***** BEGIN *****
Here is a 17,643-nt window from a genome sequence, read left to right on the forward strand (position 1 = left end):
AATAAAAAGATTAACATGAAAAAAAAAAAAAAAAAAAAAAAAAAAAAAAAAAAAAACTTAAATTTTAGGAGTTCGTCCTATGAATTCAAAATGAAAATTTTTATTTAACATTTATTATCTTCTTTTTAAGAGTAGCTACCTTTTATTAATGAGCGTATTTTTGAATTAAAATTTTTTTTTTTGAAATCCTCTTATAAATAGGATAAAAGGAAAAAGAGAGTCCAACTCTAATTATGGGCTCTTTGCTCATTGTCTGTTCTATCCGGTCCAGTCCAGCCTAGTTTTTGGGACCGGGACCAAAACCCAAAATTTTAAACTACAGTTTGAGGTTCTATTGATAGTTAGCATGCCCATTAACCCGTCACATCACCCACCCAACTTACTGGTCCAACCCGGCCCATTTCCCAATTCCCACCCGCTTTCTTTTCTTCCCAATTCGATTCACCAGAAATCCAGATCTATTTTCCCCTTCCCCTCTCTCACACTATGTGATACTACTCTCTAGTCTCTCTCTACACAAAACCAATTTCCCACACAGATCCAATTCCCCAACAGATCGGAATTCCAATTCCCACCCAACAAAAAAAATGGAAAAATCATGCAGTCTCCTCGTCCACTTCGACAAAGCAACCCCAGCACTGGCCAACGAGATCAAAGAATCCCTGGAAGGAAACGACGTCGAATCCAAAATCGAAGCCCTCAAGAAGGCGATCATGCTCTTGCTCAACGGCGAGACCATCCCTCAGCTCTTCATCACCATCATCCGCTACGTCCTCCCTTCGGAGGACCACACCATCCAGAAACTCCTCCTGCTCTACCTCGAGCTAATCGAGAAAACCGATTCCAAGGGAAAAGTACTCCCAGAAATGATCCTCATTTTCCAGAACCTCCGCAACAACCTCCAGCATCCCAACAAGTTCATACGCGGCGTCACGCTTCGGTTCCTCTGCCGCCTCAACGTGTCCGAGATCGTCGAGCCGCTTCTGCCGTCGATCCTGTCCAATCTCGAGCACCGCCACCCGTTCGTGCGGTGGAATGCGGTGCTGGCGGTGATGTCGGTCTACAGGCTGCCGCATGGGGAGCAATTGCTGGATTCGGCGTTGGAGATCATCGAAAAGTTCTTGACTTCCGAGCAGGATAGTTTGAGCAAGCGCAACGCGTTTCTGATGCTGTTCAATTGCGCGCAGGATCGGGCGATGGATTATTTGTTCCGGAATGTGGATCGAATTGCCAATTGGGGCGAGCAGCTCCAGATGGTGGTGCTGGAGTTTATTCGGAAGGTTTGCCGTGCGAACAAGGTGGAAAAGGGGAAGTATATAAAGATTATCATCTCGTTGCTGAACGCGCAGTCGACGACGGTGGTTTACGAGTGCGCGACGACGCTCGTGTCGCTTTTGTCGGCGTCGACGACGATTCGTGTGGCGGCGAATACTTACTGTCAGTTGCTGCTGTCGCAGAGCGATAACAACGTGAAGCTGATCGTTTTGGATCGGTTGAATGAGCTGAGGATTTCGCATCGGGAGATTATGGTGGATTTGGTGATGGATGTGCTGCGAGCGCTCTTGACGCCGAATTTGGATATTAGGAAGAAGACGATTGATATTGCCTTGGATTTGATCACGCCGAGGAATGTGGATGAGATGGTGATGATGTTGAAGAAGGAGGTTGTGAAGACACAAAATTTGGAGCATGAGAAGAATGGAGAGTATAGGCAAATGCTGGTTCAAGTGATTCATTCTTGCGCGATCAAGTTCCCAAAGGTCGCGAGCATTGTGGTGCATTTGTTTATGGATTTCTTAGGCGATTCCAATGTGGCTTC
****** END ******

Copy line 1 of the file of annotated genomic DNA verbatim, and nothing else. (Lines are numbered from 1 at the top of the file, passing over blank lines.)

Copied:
Here is a 17,643-nt window from a genome sequence, read left to right on the forward strand (position 1 = left end):